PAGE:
Tough Battle, Compassionate Coach

For patients with chronic disease, life can become a desperate battleground. Every day brings more struggle, more loss. Meanwhile the diabetes worsens, the hypertension increases, the depression hangs on...

Bev Twedt, RN health coach at Sanford Internal Medicine in Fargo, refused to sit on the sideline.

“I love people,” she says. “I want to help.”

An exam room moment

With a gentle voice and open smile, Bev enters the exam room immediately after a critical conversation has taken place between a doctor and a patient. The doctor has recommended steps to improve the patient’s life and health, including fewer medical complications and ER visits.

But the steps are difficult -- weight loss, no smoking, exercise, better diabetes control and others.

“Patients hear the words, but don’t know where to start,” says Bev. “Through a process called motivational interviewing, we find out what’s important to them and what they’re willing to change. We help them set their own goals, develop a plan and connect with tools and resources. It’s amazing what can happen when it’s their agenda, not ours!”

Bev and other RN health coaches learned motivational interviewing from a Sanford psychologist. The proven technique focuses on open-ended questions, careful listening and reflective responses.

“It’s so easy to make the fast judgment -- why don’t patients just stop smoking? Lose weight? Get some exercise?” says Bev. “But when you put yourself in their shoes and understand their circumstances, you’re less likely to judge. Inside every person there’s a needy human being who deserves to have somebody care about them and help them.”

Bringing compassion to every setting

A 1980 graduate of St. Luke’s School of Nursing in Fargo, Bev still remembers the words of one of her instructors: The straight-A nurse is not necessarily the best nurse.

“To me that meant you can learn the technical skills, but you can’t learn compassion,” says Bev. “And you need compassion to be an effective nurse. Patients can feel the difference when you really care about them -- and when you don’t.”

Throughout her nursing career, in all settings, Bev has made compassion her constant companion:

  • In her 20s, she cared for the tiniest patients in Sanford Children’s Neonatal Intensive Care Unit. “You get close to the families, too,” she says.
  • In her 30s, she moved to a rural area and put her skills to work in a nursing home. “That’s when I discovered I loved working with the elderly,” she says. “There’s so much they can share with you and so much you can learn from them.”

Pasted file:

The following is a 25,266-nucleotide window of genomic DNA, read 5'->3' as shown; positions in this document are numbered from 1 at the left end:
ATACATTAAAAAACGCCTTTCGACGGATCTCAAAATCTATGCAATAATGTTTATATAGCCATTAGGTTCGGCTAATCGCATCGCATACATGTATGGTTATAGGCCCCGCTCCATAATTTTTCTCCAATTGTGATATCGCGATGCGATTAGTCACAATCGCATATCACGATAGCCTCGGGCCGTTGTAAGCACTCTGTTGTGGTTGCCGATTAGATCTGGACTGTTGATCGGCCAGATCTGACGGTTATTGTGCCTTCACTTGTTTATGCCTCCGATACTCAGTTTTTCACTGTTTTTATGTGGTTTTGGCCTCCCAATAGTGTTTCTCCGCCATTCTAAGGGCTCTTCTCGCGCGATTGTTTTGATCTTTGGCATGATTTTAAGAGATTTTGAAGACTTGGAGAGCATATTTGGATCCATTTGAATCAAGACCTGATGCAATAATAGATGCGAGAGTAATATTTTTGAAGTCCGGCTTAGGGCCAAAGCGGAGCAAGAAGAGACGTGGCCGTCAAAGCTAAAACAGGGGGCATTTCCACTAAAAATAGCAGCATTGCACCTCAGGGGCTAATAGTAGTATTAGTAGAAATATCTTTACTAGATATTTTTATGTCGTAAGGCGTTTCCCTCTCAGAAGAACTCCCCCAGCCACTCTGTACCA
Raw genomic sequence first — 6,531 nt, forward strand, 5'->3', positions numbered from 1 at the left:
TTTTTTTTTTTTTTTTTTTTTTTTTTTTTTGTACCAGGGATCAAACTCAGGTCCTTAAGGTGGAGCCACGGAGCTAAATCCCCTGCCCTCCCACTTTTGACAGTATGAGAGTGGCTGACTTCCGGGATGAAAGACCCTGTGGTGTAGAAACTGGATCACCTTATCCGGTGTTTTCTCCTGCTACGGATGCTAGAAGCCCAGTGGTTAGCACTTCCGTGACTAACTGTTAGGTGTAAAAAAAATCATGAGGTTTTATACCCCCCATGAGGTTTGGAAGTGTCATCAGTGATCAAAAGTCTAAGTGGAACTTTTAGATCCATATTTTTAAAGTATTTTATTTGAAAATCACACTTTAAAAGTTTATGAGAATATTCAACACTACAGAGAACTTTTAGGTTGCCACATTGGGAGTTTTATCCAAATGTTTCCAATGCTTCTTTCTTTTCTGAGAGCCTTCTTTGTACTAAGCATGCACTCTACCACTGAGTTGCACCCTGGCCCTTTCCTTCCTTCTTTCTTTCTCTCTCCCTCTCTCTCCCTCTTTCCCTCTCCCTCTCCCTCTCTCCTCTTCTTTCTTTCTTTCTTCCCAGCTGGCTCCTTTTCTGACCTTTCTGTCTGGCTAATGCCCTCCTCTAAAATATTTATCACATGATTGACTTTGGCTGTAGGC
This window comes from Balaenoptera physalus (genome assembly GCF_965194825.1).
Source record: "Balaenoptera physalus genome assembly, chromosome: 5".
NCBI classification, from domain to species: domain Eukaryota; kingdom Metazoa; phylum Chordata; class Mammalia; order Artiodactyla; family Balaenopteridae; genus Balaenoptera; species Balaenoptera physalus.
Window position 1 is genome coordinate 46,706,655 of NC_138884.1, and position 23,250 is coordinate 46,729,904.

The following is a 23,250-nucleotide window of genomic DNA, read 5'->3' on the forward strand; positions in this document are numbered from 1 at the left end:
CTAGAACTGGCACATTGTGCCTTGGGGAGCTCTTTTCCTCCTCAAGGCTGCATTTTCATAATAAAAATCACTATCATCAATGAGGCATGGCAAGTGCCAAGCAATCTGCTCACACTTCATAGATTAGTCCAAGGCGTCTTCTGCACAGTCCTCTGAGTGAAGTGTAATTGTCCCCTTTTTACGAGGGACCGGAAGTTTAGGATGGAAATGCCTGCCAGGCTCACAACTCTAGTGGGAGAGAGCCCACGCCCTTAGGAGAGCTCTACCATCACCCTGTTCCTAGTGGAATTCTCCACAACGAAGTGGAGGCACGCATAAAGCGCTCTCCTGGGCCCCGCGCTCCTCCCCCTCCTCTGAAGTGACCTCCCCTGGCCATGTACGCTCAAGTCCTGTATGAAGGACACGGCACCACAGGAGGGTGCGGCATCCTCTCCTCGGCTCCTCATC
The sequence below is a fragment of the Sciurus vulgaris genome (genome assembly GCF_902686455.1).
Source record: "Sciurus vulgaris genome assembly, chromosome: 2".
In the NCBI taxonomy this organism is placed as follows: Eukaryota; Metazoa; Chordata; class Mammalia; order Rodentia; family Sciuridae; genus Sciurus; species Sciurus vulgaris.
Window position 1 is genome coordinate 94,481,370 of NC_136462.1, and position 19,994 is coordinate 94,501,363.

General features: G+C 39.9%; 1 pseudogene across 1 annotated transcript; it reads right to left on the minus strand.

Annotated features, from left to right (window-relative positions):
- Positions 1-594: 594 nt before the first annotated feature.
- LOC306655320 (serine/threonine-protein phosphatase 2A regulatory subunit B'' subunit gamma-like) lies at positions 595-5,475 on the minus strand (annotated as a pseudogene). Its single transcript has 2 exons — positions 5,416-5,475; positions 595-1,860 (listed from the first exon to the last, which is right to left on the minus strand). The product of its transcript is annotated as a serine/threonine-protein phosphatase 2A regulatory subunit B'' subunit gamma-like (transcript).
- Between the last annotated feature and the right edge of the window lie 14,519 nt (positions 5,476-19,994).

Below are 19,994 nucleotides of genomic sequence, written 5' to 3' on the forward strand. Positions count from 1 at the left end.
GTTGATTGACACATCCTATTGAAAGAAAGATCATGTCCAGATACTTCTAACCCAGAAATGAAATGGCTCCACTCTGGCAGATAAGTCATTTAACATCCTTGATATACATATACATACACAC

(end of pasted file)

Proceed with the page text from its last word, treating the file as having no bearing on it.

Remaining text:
• In her 40s, she returned to Fargo and worked with adolescents in a mental health setting. “That’s when I learned that if you can’t meet the mental health needs of a patient, you won’t get far in meeting their physical needs,” she says. “You have to care for the whole person.”
  • Innovating and growing

    In 2002 Bev joined Sanford Internal Medicine -- a department known for advancing new strategies in patient care. A lead nurse for several years, she participated in a care management pilot project that opened the door to fulltime care management.

    “That’s where my heart is,” she says. “I’m energized when I can help patients grow, improve their health and live their best life. Their successes inspire me.”

    In recent years, care management and health coaching have evolved into “Medical Home” -- an up-and-coming team approach to care. Team members include the doctor, nurse, RN health coach and patient. The team works closely with Sanford Psychiatry to ensure mental health needs are met.

    “Medical Home is an exciting, important way to care for patients,” says Bev. “Even if they just need encouragement, patients know where to turn. It’s neat to be part of something like this.”

    Family matters

    While patients benefit from their positive connection with Bev, Bev benefits from her positive connection with coworkers.

    “Whether it’s your family at home or your professional family at work, everything goes better when you have good communication and trust,” she says. “You know you can rely on each other.”

    Like all families, Bev and her coworkers share favorite moments. She recalls a gentleman who desperately needed to lose weight, but was frustrated by many failed attempts. Through health coaching, Bev connected him with the program he needed.

    “He came in to see us after losing 167 pounds. He was like a different guy -- so proud of himself and what he’d accomplished,” she says. “You just wanted to rejoice with him.”

    It starts with love

    Legendary football coach Eddie Robinson once said, “Coaching is a profession of love. You can’t coach people unless you love them.”

    Three cheers to Bev and all Sanford nurses who bring compassion, connection and caring to their chosen field.

    Patients win!

    Posted Date: September 2012

    Tough Battle, Compassionate Coach

    “It starts with the relationship,” says Bev Twedt, RN health coach. See how she compassionately connects with patients to help them make important -- but difficult -- changes in their lives.